If rot hasn’t yet occurred, then you should prevent the issue of water splashing/dripping onto wooden logs by using gutters or other solutions to re-direct water away from the logs.

Discoloration may also occur where wood finish and mold has begun to grow. You should drench affected areas with a ½ mixture of bleach and water. Use a soft brush and scrub the mixture into the logs. You don’t have to scrub very hard; the bleach will kill the mold and neutralize spores and allergens.

Termites/Infestation

Lastly, you want to look for any signs of an infestation or presence of termites. Termites are every cabin owner’s worst nightmare. In a termite’s eyes, your home is a gingerbread house.

You should be looking for small holes in your logs. Other signs of termites are mud tubes/tunnels and droppings. I have a guide on How to Prevent Termites from Ruining your Cabin – I recommend you check it out as it explains exactly what options you have to preventing and getting rid of termites.

Cleaning Your Cabin

After you’ve carried out a thorough inspection of your cabin made the necessary repairs, the next step to restoring your cabin to its original glory is cleaning it.

Your cabin would have accumulated a lot of dust and dirt.

All of this will have to be washed off if you want your cabin to shine once again.

The best way to do this is to use a pressure washer. If you don’t already have one, then I’d recommend this pressure washer from Amazon. The SPX3000 by Sun Joe is an extremely effective pressure washer, you’ll be surprised when you see how inexpensive it is.

After you’ve given your cabin a good wash down, the next step is to scrape the surface of the logs. This will allow the stain to stick to the logs better. This process is known as corn cob blasting.

Corn cob blasting is a finish removal system which involves using a high volume of compressed air to strip a layer off the wooden logs. It is like using a pressure washer, but it uses compressed air rather than water. This is great as it means that there is no drying process.

Staining Your Cabin

Staining a wooden building

The final step is the restoration of your log cabin is the staining process.

Staining your log cabin will ensure it’s longevity by protecting it from UV rays and the harmful elements such as wind, snow, rain, dust and more. Treating your log cabin with stain is a easy and simple process. A few coats of stain will not only greatly improve the longevity of your log cabin but also give it a quality, rich and polished look.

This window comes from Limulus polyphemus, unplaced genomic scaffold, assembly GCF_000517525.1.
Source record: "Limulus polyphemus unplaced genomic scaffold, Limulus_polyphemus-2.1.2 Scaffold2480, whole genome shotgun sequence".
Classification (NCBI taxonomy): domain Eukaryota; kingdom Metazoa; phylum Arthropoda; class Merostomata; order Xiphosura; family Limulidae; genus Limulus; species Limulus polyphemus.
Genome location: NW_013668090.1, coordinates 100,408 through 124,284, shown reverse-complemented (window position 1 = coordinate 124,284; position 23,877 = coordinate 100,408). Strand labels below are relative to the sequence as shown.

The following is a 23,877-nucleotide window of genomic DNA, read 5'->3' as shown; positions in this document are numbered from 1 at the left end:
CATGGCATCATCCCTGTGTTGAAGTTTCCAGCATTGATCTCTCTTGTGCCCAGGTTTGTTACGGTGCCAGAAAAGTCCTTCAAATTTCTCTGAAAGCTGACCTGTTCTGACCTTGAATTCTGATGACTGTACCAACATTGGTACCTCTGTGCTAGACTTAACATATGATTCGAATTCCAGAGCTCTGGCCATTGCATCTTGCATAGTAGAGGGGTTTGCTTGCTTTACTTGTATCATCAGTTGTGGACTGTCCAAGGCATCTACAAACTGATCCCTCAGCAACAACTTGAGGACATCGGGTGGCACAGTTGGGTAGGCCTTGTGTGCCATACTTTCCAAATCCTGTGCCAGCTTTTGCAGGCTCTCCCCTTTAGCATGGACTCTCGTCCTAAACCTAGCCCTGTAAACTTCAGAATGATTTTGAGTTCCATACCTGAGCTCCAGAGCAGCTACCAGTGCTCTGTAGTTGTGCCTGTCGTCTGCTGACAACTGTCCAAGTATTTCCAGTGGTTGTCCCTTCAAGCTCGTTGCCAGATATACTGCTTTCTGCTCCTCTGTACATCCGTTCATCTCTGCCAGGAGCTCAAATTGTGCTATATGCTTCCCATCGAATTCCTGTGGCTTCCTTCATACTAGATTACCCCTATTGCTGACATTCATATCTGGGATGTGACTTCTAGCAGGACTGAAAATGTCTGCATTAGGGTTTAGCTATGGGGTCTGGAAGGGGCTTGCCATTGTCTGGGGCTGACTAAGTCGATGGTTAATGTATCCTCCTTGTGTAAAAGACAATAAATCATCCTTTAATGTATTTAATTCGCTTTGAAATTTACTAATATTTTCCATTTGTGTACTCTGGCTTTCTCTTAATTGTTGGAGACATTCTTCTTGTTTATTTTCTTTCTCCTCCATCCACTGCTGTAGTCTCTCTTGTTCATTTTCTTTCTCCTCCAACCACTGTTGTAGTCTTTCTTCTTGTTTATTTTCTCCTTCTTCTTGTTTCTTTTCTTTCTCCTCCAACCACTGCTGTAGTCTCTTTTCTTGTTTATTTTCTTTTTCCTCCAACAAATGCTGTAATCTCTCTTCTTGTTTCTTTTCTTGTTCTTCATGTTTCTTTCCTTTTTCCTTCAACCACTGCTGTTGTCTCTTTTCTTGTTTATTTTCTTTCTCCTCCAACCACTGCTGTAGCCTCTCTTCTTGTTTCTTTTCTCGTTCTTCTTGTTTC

I’d recommend one of the following stains:

Outlast Q8 Log Oil

Ready Seal

Applying Stain to Your Cabin

Firstly, prepare the cabin by taping up the windows, the door and the concrete footings. You’ll also want to cover any accessories which you don’t want to get covered in stain.

Next, you have the choice of either applying the stain with a brusher or a sprayer. In most situations, a sprayer works best as it helps distribute the spray more evenly. Though a brush is recommended for touch-ups.

Regardless of your application tool, create a thick coat all over the cabin’s logs. Make sure to get in between the gaps as this is where moisture is likely to infiltrate.

Let the stain dry, this make take a day or two.

Afterwards, apply a second coat.

Your stain should now be complete. As part of your cabin maintenance, you should be restaining every 3-7 years, depending on how much exposure to the elements your cabin gets, and the type of stain used.

Conclusion

Congratulations, you are now the owner of a brand-new cabin once again!

Or at least now you are ready to renovate your old cabin.

The log cabin restoration process really isn’t difficult and most things you can do yourself. If you ever get stuck, you can always hire a professional to do the work for you. As a DIY person, I personally do everything myself apart from the cob blasting stage which I have a friend who does it for me.

If you have any questions or concerns, feel free to leave a comment down below. I’d be more than happy to answer any queries you may have. I’d also love to hear about your experience with restoring your cabin.